Your first book is about the 19th-century Russian chemist Dmitrii Mendeleev. Why did you choose this subject and how did you approach it?
Mendeleev is probably the most famous scientist Russia has produced, with the possible exceptions of Ivan Pavlov and Andrei Sakharov. He is best known as the formulator of the periodic table of the elements, although he did many different kinds of things in his life. He was involved in national educational and economic reform, he designed a new tax system implemented in 1891, he attempted to revise the Russian calendar, he invented a form of smokeless gunpowder, he achieved notoriety leading a campaign against séances in St. Petersburg, and he introduced the metric system to Russia. In graduate school, I wanted to focus on the history of science in Russia, and I chose to study Mendeleev as a way of studying both the history of chemistry and the history of Imperial Russia at the same time. Instead of writing a conventional biography, beginning with his birth and childhood, I wanted to relate Mendeleev’s work over the course of his career to the society in which he lived, St. Petersburg, which was then the capital of the Russian Empire. To do this, I focused on seven exemplary episodes from his career. For instance, Mendeleev formulated the periodic table at the same time that he was involved in an effort to revamp science teaching at St. Petersburg University. Science courses were ballooning in the 1860s in the wake of sweeping reforms in Russia, and Mendeleev set out to write a textbook to supplement his large introductory lecture course. In the process of writing it, he realized that the standard presentation wasn’t getting him very far, and so he decided to test some other organizational principles. The periodic system essentially popped out of his various efforts to organize chemical information for his students. Later on, in the 1880s, he served as an informal “science adviser” to the Ministry of Finances, which was confronted with a series of chemical problems--for instance, oil exploitation in the Caucasus, and the dyestuffs industry--and here he incorporated his knowledge of practical chemistry into a sweeping vision of how Russia might become a modern industrialized state. Overall, I see order as an important theme in Mendeleev’s career. His scientific research and his work in other areas stemmed from a common impulse to provide order--although it wasn’t always successful. In fact, when he died in 1907, he believed he had largely failed in his efforts.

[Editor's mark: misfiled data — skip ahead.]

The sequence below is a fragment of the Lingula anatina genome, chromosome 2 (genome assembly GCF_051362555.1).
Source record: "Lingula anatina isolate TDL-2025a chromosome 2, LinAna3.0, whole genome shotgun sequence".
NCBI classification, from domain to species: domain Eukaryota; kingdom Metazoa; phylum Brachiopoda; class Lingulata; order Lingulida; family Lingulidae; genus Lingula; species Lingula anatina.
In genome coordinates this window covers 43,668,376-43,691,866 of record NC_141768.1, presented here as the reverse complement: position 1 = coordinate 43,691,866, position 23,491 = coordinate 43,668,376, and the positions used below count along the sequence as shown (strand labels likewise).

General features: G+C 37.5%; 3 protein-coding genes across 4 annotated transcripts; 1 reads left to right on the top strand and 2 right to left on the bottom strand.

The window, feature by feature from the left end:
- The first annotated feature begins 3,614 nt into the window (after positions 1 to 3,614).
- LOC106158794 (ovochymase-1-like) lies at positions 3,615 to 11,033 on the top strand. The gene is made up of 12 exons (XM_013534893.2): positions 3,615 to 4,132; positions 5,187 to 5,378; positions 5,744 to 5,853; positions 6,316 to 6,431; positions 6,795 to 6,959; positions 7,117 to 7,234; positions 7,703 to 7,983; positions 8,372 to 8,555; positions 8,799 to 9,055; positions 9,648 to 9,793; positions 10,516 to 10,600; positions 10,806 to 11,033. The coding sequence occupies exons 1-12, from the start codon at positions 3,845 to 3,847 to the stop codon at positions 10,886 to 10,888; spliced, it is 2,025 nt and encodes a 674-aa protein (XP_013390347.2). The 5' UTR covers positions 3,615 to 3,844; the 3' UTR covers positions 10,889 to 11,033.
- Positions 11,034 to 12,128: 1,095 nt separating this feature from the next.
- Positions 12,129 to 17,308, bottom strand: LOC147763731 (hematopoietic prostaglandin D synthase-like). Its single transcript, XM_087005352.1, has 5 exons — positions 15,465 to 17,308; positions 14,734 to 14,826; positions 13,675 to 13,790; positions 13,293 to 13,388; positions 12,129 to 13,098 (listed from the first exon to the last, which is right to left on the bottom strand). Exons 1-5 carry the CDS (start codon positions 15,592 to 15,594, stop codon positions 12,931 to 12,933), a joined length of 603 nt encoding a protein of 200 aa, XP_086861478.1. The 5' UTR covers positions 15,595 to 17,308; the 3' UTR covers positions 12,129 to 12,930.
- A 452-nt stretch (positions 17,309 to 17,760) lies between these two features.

What was it like to be a scientist in Russia in Mendeleev’s time?
Mendeleev’s career, which ran roughly from 1860 to 1905, coincided with a tumultuous period in Russian history, beginning with the emancipation of the serfs (1861) and ending with the Revolution of 1905. During these decades, prompted by Russia’s 1856 defeat in the Crimean War, tsarist officials were trying to modernize the country rapidly, and so there was a great demand for people with knowledge of chemistry and other scientific and technical fields. In the mid-19th century it was still an odd and somewhat rare thing to be a scientist, both in Russia and in Western Europe. At the time, science wasn’t segregated from other parts of modern culture, and people involved in scientific research inevitably did other things in life and interacted and socialized with people from other fields--with political figures, writers, artists, and so on. It was expected that any learned person would be conversant in many fields, and that applied to both the sciences and the humanities. For Mendeleev, that border-crossing tendency was magnified because the intelligentsia in St. Petersburg was tiny. There were maybe a few hundred literate movers and shakers in St. Petersburg in the 1860s, and they all knew each other and shared many common concerns. For instance, there was once a very public dustup between Mendeleev and Dostoyevsky on the topic of spiritualism (séances and the like), of which they both disapproved, though for different reasons. By contrast, it’s hard to imagine us today seeking the opinion of a chemist about a political controversy that wasn’t directly related to scientific research. Since Mendeleev’s time, the prestige of being a scientist has grown dramatically, but the range of topics that scientists tend to address in public life has contracted dramatically.